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FCT chief judge: I feel ashamed when I see some lawmakers sleeping at plenary



Ishaq Bello, chief judge of federal capital territory (FCT) high court, has tackled members of the national assembly who “contribute nothing” but sleep at plenary sessions.

Speaking at the opening session of a two-day capacity building workshop for young lawyers in Abuja on Monday, Bello asked older politicians, senior advocates and leaders in order sectors to give room for the younger generation who have the capacity to effect the much needed change in the country.

“When I see aged people sleeping at the senate or house of reps, contributing nothing when they have young people at their constituencies to promote, I feel ashamed,” he said.

Bello also commented on the crisis which trailed the Nigerian Bar Association (NBA) election that produced Olumide Akpata as president.

He asked senior lawyers to accept Akpata, a non-senior advocate of Nigeria, as the head of NBA.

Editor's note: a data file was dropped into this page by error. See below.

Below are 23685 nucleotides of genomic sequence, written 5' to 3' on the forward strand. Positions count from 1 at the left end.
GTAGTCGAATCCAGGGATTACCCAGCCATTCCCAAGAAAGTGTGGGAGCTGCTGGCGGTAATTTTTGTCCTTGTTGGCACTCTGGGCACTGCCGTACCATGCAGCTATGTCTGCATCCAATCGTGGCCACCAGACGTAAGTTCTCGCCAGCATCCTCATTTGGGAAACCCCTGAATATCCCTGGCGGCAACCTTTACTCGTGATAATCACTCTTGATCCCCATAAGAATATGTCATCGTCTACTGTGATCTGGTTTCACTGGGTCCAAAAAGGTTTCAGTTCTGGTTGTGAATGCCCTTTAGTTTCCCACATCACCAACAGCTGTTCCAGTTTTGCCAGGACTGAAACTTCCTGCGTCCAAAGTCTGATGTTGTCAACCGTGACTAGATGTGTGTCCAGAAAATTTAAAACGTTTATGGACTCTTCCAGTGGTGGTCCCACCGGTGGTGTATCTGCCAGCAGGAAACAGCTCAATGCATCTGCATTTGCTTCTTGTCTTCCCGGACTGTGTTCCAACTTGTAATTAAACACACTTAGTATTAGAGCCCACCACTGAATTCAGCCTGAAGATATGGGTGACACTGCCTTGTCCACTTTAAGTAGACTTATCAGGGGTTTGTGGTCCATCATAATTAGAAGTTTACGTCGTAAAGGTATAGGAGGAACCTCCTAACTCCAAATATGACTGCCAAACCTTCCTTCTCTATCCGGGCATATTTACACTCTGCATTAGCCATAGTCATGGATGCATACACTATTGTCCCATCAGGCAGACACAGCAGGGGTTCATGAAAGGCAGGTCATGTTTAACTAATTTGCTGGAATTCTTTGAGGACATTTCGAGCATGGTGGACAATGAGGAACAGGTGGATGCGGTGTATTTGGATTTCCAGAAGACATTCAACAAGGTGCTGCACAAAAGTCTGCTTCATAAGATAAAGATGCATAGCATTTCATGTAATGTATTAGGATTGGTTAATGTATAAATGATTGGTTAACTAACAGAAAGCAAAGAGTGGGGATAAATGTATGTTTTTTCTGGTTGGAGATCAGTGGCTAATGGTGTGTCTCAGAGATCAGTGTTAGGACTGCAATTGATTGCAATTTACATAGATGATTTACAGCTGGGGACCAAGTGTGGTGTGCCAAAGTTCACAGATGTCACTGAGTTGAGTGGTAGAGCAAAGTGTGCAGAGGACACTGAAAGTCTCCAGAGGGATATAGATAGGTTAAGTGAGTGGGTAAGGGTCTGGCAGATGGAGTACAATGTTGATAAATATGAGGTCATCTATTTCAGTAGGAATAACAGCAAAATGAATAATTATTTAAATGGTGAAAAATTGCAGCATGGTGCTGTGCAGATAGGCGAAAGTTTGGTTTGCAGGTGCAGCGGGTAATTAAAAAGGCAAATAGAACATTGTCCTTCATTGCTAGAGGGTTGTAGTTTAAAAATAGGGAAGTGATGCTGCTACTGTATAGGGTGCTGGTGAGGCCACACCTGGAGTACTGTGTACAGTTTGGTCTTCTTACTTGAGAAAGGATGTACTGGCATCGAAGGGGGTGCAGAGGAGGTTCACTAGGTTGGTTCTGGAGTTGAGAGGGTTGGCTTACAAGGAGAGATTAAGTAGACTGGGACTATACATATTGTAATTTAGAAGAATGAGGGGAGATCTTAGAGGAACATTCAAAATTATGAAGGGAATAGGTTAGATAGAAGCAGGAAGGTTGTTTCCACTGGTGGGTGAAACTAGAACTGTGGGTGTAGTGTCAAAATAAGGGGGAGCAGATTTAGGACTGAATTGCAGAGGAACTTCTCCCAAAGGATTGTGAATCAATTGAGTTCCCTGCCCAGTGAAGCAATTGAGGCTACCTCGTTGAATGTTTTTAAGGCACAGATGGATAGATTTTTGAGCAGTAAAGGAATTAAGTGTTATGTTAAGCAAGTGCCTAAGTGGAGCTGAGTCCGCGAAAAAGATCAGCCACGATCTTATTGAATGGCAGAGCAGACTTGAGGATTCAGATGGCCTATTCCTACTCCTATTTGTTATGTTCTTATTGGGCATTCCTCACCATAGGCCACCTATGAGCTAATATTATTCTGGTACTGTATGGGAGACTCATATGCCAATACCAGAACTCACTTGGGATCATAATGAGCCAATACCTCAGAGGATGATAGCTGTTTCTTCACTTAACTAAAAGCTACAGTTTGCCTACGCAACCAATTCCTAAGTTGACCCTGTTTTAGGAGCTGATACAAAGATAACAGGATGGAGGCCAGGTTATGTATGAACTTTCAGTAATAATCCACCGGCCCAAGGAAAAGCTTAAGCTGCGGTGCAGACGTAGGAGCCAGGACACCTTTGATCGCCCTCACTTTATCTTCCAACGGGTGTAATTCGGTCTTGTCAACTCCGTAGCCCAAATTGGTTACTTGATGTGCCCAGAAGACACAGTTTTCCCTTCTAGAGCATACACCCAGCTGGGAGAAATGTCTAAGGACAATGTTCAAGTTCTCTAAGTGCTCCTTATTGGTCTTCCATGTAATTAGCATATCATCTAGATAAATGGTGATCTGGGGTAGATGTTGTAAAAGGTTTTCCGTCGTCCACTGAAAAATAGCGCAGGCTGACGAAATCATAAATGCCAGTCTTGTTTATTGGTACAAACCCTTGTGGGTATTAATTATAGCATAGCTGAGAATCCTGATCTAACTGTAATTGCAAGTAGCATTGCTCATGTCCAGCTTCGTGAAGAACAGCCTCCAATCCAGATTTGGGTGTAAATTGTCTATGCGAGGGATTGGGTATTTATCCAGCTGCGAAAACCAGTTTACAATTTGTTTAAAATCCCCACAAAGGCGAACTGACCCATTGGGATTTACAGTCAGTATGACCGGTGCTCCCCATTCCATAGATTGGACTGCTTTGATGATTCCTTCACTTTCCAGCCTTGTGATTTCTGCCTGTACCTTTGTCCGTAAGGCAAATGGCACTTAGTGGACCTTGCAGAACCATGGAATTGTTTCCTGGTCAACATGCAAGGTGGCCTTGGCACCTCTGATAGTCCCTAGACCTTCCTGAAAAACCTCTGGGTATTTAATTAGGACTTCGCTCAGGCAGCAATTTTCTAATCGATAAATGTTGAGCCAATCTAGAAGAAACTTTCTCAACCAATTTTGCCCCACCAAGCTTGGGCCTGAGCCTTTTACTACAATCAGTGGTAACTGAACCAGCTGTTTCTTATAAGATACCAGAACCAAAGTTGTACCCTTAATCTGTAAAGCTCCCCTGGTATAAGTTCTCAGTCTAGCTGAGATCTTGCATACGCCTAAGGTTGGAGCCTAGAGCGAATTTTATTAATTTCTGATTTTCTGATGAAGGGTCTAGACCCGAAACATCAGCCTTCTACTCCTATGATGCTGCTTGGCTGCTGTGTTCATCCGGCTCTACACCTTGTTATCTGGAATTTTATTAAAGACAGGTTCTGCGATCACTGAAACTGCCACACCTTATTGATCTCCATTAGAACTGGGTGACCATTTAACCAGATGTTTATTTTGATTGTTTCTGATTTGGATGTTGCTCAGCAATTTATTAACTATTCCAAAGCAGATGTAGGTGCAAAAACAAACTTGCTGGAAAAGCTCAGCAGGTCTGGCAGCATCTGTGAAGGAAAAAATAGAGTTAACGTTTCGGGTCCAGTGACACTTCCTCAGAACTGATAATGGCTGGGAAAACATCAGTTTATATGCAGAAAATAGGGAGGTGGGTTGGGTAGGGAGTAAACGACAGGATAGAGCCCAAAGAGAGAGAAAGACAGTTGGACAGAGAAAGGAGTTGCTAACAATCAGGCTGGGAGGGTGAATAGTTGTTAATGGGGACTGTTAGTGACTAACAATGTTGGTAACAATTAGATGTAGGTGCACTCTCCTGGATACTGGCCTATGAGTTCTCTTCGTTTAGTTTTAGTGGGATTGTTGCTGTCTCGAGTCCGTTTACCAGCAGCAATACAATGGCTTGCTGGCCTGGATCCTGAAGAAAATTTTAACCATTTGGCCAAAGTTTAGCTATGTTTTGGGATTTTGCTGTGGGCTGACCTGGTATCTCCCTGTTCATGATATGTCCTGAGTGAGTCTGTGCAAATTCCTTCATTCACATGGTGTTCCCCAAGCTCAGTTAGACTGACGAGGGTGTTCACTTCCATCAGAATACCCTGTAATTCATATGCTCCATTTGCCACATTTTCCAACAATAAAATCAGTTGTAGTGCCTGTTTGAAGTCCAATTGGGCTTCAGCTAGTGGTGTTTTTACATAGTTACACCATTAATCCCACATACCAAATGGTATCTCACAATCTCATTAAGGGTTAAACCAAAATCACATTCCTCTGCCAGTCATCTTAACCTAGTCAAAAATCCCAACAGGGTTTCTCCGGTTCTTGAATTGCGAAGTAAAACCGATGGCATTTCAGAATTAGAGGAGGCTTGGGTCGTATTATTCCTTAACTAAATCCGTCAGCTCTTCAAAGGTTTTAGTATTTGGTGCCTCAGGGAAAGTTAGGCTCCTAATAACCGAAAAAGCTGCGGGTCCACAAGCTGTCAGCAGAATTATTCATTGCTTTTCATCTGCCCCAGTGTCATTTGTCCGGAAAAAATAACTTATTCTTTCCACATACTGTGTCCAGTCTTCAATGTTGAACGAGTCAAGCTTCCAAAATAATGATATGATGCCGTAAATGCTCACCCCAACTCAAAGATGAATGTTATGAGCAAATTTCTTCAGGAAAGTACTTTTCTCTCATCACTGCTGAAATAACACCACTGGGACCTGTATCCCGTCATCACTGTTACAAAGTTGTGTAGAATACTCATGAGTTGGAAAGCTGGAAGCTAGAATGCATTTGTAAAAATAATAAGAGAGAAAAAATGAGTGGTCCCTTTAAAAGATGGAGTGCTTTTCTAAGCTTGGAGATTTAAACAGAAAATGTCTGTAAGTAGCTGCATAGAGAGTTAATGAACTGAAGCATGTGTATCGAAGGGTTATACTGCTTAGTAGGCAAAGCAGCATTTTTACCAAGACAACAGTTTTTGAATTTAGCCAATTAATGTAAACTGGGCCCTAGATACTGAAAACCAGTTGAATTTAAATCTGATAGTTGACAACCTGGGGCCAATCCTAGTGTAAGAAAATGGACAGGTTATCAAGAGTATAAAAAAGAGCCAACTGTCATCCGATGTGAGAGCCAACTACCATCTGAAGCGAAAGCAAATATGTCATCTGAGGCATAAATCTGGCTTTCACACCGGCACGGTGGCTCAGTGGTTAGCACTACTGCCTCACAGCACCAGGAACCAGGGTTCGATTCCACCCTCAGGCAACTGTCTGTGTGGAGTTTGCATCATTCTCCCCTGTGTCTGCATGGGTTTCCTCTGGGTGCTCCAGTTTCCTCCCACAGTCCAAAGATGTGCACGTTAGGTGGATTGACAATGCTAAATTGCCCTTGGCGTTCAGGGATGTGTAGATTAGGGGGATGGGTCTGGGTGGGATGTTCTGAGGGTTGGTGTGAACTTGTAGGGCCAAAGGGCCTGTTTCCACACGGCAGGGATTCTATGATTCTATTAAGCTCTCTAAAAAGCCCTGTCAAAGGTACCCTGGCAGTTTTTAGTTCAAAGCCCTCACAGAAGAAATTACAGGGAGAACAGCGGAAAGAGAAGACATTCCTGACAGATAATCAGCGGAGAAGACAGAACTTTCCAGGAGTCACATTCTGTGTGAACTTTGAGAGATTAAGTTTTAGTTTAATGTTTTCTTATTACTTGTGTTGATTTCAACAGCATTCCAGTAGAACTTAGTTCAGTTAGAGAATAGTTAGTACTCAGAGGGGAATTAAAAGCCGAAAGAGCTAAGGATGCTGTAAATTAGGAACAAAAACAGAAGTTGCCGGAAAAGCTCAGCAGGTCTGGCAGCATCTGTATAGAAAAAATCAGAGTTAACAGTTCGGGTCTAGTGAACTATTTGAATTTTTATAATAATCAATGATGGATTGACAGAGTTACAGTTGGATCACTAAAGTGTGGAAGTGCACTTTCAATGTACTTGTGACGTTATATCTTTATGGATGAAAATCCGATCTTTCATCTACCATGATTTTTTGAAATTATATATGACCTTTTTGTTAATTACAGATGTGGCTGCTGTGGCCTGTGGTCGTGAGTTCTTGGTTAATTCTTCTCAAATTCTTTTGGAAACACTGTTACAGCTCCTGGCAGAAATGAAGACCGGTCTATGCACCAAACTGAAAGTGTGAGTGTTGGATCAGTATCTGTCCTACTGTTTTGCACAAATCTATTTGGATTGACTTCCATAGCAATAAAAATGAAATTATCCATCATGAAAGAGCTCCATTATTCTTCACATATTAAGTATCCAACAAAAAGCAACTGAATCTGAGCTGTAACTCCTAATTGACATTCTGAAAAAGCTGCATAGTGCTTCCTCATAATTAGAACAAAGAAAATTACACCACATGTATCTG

Also speaking at the event organised by the Centre for Socio-Legal Studies (CSLS), Akinseye George, president of the CSLS, lamented over the delay in criminal justice despite the implementation of the Administration of Criminal Justice Act.

“Several years after the coming into effect of the Act, the criminal justice system continues to experience delays and congestions,” he said.

“Our centre is monitoring about 25 high profile corruption cases in court. These have been stuck in the courts for years despite the provisions of the ACJA for speedy trials.

“In other words, the improvement in the criminal procedure law and the increasing number of lawyers and senior advocates on a yearly basis has not translated to greater effectiveness of the criminal justice system, greater access to justice by the poor or improved justice delivery system in the country.

“Although more courts are being established and the legal profession is growing by the day, there is not much to write home about justice delivery in the country.

“Unless the legal profession reinvents itself and returns to original nobility and integrity for which it was reputed, the confidence of the majority of Nigerians in the profession will continue to decline.”

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